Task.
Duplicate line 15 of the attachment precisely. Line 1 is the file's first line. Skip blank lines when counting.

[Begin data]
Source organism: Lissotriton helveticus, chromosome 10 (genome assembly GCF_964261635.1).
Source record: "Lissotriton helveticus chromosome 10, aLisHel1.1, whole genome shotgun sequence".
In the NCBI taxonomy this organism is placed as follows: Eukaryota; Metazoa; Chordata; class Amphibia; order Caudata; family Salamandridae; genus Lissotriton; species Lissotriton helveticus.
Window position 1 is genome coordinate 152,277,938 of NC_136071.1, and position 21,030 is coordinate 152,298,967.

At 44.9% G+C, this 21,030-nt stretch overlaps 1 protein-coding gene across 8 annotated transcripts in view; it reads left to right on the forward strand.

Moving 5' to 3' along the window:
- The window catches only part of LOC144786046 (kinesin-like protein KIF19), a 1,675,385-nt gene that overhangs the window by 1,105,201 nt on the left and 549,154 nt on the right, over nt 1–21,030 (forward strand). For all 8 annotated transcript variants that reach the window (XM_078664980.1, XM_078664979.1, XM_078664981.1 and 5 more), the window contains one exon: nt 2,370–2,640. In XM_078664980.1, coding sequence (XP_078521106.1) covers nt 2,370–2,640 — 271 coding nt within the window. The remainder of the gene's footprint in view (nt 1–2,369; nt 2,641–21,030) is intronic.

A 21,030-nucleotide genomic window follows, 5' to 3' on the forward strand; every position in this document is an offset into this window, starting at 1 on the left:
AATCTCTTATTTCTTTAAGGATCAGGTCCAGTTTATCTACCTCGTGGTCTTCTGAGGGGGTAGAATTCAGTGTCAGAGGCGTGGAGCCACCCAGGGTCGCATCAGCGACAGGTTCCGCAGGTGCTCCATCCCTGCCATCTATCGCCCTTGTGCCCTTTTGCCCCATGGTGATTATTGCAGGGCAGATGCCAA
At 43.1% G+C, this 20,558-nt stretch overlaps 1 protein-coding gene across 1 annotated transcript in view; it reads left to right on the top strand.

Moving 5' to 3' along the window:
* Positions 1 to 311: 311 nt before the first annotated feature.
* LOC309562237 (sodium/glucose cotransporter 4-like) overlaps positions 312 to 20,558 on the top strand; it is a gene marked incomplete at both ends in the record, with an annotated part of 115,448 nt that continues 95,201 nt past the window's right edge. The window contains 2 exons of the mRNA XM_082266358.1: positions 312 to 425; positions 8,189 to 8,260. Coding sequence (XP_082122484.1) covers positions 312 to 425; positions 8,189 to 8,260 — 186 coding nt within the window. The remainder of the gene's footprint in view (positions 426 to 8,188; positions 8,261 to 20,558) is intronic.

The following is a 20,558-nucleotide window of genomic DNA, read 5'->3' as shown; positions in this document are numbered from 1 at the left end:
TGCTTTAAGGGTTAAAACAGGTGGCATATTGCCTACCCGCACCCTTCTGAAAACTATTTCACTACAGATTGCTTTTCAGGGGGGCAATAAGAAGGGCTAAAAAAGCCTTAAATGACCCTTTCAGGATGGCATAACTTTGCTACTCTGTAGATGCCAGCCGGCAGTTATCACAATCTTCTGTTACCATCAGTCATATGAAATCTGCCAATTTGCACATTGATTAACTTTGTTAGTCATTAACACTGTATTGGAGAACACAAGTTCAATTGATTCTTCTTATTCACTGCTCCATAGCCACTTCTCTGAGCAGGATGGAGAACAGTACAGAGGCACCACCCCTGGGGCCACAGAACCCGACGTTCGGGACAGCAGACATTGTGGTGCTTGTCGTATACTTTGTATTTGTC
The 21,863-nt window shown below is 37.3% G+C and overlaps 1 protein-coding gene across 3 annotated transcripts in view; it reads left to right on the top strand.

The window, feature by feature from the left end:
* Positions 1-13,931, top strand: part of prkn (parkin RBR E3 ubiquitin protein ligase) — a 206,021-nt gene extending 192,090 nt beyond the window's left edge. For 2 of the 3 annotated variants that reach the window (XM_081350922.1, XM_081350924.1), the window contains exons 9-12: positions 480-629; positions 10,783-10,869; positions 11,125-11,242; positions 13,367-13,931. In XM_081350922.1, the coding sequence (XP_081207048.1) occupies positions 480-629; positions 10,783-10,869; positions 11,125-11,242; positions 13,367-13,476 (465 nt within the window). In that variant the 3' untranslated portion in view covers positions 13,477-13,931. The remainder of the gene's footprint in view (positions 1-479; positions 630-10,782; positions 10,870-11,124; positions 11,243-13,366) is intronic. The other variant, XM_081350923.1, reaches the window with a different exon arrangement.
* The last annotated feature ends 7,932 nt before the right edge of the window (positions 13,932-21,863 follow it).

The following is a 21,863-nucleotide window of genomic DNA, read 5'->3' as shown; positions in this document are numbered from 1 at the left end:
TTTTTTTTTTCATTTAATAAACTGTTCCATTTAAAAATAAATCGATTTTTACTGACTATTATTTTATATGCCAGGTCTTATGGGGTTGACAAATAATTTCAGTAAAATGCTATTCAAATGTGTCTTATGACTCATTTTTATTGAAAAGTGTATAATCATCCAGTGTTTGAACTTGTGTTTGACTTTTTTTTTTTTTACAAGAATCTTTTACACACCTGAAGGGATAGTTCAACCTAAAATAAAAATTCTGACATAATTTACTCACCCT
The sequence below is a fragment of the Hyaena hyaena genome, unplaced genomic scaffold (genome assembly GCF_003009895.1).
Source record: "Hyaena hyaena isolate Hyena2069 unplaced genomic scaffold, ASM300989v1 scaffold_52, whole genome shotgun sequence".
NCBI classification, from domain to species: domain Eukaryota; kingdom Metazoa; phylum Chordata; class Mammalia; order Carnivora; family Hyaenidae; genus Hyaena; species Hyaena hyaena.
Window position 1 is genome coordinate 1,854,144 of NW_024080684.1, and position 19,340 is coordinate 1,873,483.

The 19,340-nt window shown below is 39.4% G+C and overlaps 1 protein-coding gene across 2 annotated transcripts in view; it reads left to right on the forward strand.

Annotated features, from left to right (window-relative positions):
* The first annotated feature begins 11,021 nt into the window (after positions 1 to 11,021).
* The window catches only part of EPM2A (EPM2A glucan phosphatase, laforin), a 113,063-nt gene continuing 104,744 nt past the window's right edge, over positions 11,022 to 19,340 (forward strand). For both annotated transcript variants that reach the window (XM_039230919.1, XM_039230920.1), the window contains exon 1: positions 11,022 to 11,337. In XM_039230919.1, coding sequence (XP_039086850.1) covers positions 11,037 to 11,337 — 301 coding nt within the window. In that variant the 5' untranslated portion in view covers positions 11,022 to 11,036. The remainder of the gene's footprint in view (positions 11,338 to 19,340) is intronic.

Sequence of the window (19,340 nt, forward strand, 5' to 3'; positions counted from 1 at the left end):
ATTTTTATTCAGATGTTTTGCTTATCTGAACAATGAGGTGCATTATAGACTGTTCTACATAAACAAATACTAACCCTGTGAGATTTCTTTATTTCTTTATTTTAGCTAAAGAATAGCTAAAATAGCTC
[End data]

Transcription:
TGCTTTAAGGGTTAAAACAGGTGGCATATTGCCTACCCGCACCCTTCTGAAAACTATTTCACTACAGATTGCTTTTCAGGGGGGCAATAAGAAGGGCTAAAAAAGCCTTAAATGACCCTTTCAGGATGGCATAACTTTGCTACTCTGTAGATGCCAGCCGGCAGTTATCACAATCTTCTGTTACCATCAGTCATATGAAATCTGCCAATTTGCACATTGATTAACTTTGTTAGTCATTAACACTGTATTGGAGAACACAAGTTCAATTGATTCTTCTTATTCACTGCTCCATAGCCACTTCTCTGAGCAGGATGGAGAACAGTACAGAGGCACCACCCCTGGGGCCACAGAACCCGACGTTCGGGACAGCAGACATTGTGGTGCTTGTCGTATACTTTGTATTTGTC